Sunday, January 17

Map and Maze Puzzles

This past weekend was the annual MIT Mystery Hunt, and every year I say that I'm just not going to care that much, and when the hunt actually starts, I reneg on everything I've said and go peddle to the metal. Of course, I then forget this change of mind a year later and it all happens again. The exception was the 2008 hunt, which actually sucked enough for me not to do any meaningful work for it - I can't remember working on a single puzzle from that year.

This year was not an exception to the pattern, which is unfortunate since I am in Africa and remote solving from a netbook over a crappy ADSL connection is extremely frustrating. Plus I'm unable to access most of the puzzles. In spite of this, I've done what I seem to be a satisfactory amount of work and solving. Which is why I can now divert my attention to writing this post which I have been thinking about for a little while.

In the realm of puzzles, some people are specialists. There are the crossword freaks, sudoku nerds, anagram weirdos, cryptic punks to name a few. I'm a map puzzle specialist, as it turns out, and its generally my opinion that way too few people appreciate a good map puzzle. Consider the atrocities and monstrosities I've had to put up with in previous hunts.

My predilection towards map puzzles is a curious thing. One could easily attribute such a strength to one's puzzle upbringing; the title of this post is taken from the puzzle book which is my traditional all-time favorite (it is sort of like a little hunt unto itself, made up entirely of this sort of puzzle and without any need for the internet), thus we can surmise that my library was at least partially an influence.

However, in 9.10 - Cognitive Neuroscience, we spent a class discussion gender difference in cognitive capacities, which was the first time I encountered the literature behind such stipulations. Gender differences are everywhere in the brain, but what I found intriguing were the differences in spatial ability between the sexes. I dug up an old meta-analysis (Linn and Peterson, 1985) of various spatial tests to have a look at just what the data says.

I do mean, old, too - the review is from 25 years ago and more recent analyses have been published. However, publications in purist psychology journals tend to be more resistant to the Open Access revolution, so I couldn't obtain anything more current. This is unfortunate because I don't like this paper too much - its geared towards developmentalists, not... genderists? Sexists? In particular, it provides only a couple of highly lacking tables and figures for the gender comparison data, placing unwarranted emphasis on the age data. The name of your article is "Emergence and Characterization of Sex Differences in Spatial Ability..." Come on.

So, how does one approach evaluate an individuals ability to think spatially? Traditionally, there are different tests for the tree main types of spatial ability.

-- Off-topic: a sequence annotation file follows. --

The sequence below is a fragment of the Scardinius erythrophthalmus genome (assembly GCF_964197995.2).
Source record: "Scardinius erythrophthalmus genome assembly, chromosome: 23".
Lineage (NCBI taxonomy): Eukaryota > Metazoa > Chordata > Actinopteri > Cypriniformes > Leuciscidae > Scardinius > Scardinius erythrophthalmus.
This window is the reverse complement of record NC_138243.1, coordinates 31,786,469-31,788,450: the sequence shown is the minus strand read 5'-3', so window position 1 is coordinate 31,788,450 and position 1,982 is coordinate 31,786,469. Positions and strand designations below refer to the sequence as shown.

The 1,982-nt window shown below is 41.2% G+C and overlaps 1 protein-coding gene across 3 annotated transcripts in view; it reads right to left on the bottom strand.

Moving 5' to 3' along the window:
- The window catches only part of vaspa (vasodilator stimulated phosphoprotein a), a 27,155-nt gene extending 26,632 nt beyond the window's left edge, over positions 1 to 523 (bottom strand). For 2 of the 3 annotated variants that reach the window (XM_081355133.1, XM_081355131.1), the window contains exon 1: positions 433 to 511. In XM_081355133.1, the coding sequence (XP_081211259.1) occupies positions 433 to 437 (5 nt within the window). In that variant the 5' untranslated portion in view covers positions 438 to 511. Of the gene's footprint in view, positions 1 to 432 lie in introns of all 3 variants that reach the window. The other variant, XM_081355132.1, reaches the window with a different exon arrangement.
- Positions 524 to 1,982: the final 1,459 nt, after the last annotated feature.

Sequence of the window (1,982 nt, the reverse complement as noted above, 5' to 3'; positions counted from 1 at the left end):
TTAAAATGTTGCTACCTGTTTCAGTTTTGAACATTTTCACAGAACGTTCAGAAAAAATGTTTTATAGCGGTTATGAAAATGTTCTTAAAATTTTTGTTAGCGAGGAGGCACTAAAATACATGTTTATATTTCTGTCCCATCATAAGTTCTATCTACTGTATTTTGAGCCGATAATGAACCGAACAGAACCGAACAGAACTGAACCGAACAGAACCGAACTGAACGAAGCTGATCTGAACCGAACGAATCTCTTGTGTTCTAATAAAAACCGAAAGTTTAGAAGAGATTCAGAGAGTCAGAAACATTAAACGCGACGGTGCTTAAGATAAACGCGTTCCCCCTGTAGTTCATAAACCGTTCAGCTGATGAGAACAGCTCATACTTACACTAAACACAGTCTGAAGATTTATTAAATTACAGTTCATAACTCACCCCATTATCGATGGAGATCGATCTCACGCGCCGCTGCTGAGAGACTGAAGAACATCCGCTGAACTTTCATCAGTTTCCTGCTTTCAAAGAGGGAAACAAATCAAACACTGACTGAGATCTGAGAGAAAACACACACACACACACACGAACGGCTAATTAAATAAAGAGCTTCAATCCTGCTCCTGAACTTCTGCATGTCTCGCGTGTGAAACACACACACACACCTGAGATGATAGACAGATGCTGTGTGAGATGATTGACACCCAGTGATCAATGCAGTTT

I confess its not at all clear which answer is correct in this example, feels more like a language test than spatial reasoning.
Rotational analysis refers to ones ability to visualize 3D objects and rotate them around and accurately revisualize them. This is the kind of skill one would find useful in games like Homeworld or X-Wing, and probably general path-finding.

Very simply put, spatial visualization requires one take an image and alter it, usually in a fairly complex way, following multiple steps.
I don't know what the hell they're asking you to do on the right side. Folding just isn't a full explanation. I think A is the only one that's even conceivable, though.

The bottom line:

Males are significantly better at mental rotation and in spatial perception, females are slightly more able than males at age 4, but at age 5 male ability accelerates and by adulthood, males well-outperform females. In spatial visualization, tests have not revealed significant differences.

I am inclined to attribute map puzzle skill to the one's ability in spatial visualization, due to the highly complex nature of both tasks. This would imply that gender has nothing to do with the matter, which doesn't exactly jive with the stereotypes. Gender stereotypes and bad and all, though usually contain a kernel of truth somewhere within. A small array of tests as we have examined only provides so much information on the big picture of how the brain processes spatial info across the genders. Map and maze puzzles themselves come in all shapes and sizes, thus further obscuring the question.

Which is why the real moral of this post is that one should not too earnestly mix sleep deprived marathon puzzling orgies with stuffy science literature.

Now that the males have a step up at least in the majority of spatial cognition, I'll have to eventually write a counterpoint to level the playing field with the females. Perhaps I'll write about that infuriating female aptitude for multitasking, which is very real. Be afraid.

1. . Marcia C. Linn, Anne C. Petersen. Child Development, Vol. 56, No. 6 (Dec., 1985), pp. 1479-1498.


  1. Intriguing, Drew. I've always (always being since I started college) been interested in the cognitive differences in males and females. Or, more importantly for my line of work, boys and girls. I'm an anagram and word puzzle freak myself, I wonder if that follows the stereotype?

  2. Hmm, that I would have to investigate further, and I have a feeling it will be more in contention. The great EO Wilson believed that the verbal skills of females were significantly better than those in males, so that alone could account for it.

    You should see lots more gender difference talk here, since I happen to find it fascinating/important AND its controversial, so how could I say no?